Formula One have announced that along with the current eight Grand Prix in Europe on the revised schedule, they will be making the trip to the Mugello circuit for what will be the inaugural Tuscan Grand Prix on September 13th, the week after the Italian Grand Prix at Monza.
If you are a fan of MotoGP, you will be very familiar with this circuit, as it plays host to the Italian MotoGP. The circuit itself is owned by Ferrari, whose 1000th Grand Prix will now take place at their own circuit but whether or not they can win is another matter completely.
So for those of you unfamiliar with Mugello, here is all you need to know for when the F1 circus shows up in Tuscany on September 13th.
In anticipation of the news, I prerecorded an onboard lap at Mugello on Project CARS 2. Please ignore my terrible driving and my usage of the driving line, we can’t all be David Tonizza.
You start off with a very long and wide front straight with a bit of a dip before turn one San Donato, a long open hairpin that immediately sets you up for a quick left right section dubbed Luco and Poggio Secco. That second part really tightens up on exit which opens up possibility for a lot of errors.
A short run to Materassi which requires a lot of corner speed, then Borgo San Lorenzo will set you up to continue the momentum. Next up is probably one of the most amazing sequences of corners in motorsport, one that will look incredible in F1 cars.
The run from turns six to nine involves a lot of elevation change, Casanova will be right on the limit for these F1 cars before setting up for Savelli, which feeds into the two Arrabbiata corners, two steep uphill, tight and almost flat out corners that I genuinely am having difficulty thinking of a comparable alternative on the traditional F1 schedule.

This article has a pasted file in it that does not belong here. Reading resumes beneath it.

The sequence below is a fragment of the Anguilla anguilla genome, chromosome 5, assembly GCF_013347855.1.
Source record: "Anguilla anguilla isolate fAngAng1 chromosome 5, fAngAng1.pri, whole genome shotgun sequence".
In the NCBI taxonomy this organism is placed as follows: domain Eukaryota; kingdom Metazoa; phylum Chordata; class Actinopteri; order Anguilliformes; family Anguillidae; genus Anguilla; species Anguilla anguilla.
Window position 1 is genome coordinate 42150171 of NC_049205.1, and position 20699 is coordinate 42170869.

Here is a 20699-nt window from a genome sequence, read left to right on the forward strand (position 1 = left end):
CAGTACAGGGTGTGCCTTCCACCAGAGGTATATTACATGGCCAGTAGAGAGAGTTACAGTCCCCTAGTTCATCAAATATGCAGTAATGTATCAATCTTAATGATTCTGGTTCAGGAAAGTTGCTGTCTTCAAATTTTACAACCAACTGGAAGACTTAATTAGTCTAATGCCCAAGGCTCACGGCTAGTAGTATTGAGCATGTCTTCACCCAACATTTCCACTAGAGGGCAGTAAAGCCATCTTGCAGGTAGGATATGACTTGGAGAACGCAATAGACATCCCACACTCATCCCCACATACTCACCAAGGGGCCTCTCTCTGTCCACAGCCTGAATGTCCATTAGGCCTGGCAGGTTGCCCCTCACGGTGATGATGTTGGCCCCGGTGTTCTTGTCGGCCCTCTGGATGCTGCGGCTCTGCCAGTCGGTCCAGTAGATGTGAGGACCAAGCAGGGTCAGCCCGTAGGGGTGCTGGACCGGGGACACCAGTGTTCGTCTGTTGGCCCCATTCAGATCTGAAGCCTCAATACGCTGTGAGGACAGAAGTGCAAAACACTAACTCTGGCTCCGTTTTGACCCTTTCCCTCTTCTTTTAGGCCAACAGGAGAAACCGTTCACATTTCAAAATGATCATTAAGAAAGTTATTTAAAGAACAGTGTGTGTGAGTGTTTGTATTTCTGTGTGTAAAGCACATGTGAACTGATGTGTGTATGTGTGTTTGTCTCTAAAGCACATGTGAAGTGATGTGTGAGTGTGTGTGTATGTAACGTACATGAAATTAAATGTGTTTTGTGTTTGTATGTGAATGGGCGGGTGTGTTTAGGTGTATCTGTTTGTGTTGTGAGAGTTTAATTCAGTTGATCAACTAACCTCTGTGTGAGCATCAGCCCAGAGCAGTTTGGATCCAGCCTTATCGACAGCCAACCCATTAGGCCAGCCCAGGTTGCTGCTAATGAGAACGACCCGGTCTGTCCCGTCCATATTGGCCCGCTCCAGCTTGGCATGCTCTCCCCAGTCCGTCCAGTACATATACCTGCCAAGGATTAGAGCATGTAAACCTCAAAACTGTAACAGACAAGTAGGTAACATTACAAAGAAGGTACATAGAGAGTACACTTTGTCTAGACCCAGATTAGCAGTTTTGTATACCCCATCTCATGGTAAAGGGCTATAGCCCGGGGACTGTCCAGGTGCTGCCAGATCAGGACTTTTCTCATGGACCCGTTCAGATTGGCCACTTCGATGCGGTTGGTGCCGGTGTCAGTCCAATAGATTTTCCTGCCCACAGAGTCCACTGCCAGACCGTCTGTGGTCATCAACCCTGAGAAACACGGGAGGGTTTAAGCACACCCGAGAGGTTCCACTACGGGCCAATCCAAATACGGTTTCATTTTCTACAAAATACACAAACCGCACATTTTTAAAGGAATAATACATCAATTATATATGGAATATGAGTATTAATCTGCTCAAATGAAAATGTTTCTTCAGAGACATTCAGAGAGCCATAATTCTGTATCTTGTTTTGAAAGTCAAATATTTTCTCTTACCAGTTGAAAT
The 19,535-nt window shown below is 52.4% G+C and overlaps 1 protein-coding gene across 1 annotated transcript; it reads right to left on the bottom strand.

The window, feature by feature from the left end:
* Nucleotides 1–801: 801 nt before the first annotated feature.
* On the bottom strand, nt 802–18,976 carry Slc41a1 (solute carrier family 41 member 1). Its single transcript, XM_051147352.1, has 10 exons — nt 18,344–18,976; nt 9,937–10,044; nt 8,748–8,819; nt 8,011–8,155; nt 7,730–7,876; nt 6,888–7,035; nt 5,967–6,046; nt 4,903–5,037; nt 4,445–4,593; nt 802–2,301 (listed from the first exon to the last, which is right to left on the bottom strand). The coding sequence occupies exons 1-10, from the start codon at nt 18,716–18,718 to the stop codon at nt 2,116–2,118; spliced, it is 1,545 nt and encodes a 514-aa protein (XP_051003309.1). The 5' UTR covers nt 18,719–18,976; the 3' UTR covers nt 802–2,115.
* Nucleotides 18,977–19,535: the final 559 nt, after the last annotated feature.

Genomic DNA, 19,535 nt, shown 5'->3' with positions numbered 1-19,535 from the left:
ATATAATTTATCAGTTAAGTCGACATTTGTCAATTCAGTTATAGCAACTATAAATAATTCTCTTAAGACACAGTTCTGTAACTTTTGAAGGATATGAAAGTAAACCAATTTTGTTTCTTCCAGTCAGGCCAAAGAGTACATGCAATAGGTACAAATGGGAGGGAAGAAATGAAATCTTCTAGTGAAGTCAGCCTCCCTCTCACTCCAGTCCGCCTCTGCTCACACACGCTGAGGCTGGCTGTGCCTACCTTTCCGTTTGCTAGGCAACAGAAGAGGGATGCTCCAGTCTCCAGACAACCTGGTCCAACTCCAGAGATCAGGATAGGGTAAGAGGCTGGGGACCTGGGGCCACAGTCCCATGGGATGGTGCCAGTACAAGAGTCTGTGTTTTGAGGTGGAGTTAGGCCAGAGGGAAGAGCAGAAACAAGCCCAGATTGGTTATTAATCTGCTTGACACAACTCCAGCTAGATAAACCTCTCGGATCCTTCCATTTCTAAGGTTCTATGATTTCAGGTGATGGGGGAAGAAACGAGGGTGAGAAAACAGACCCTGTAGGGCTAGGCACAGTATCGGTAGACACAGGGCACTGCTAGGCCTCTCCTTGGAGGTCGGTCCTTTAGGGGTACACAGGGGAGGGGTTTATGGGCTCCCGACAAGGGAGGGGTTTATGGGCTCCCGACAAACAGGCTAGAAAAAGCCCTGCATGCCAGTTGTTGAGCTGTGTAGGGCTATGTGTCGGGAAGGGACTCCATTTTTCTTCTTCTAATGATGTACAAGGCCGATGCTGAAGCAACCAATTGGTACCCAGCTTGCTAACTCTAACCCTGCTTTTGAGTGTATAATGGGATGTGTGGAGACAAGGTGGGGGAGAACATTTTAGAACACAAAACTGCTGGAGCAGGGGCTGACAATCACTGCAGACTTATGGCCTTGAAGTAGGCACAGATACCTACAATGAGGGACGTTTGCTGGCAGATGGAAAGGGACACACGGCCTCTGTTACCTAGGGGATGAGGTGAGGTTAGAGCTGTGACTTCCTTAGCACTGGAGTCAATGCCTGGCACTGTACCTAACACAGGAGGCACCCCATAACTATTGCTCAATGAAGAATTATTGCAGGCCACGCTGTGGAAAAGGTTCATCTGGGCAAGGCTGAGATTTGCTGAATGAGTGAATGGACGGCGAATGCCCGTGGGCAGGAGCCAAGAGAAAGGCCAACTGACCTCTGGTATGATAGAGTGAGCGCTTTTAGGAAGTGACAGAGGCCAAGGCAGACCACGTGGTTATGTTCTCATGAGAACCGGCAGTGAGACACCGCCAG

This leads to a quick right left section with Scarperia and Palagio and then another long sweeper at Correntaio which has a bit of downhill camber. Then a quick flick through Biondetti before one final long sweeper at Bucine which will catch out a lot of drivers trying to get the best run into their qualifying lap.
An absolute beast of a circuit which is unlike most F1 circuits, a real old school track that I know the drivers will really enjoy it. If I had to think of a comparable circuit, I would liken Mugello to Suzuka due to their shared characteristics of high speed cornering, elevation change and rapid change of direction.
Of course along with the announcement is also the confirmed September 27th slot for the Russian Grand Prix at Sochi, which probably resulted in many collective groans throughout the F1 community but Mugello more than makes up for it. There may be other additions to the schedule that were not on the original draft of the 2020 F1 season calendar, including former San Marino Grand Prix venue Imola, and even the Algarve circuit in Portugal, both of which are very similar in terms of elevation change and long sweeping corners to Mugello.
If there’s one group of people I feel sorry for in this landmark announcement, it’s Codemasters. I get the feeling that Mugello will not be possible to create in game for 2020 but I hope that this circuit along with many other potential circuits to host a Grand Prix this season are included in the next F1 game next year.
Let’s hope the 2020 Tuscan Grand Prix lives up to the hype.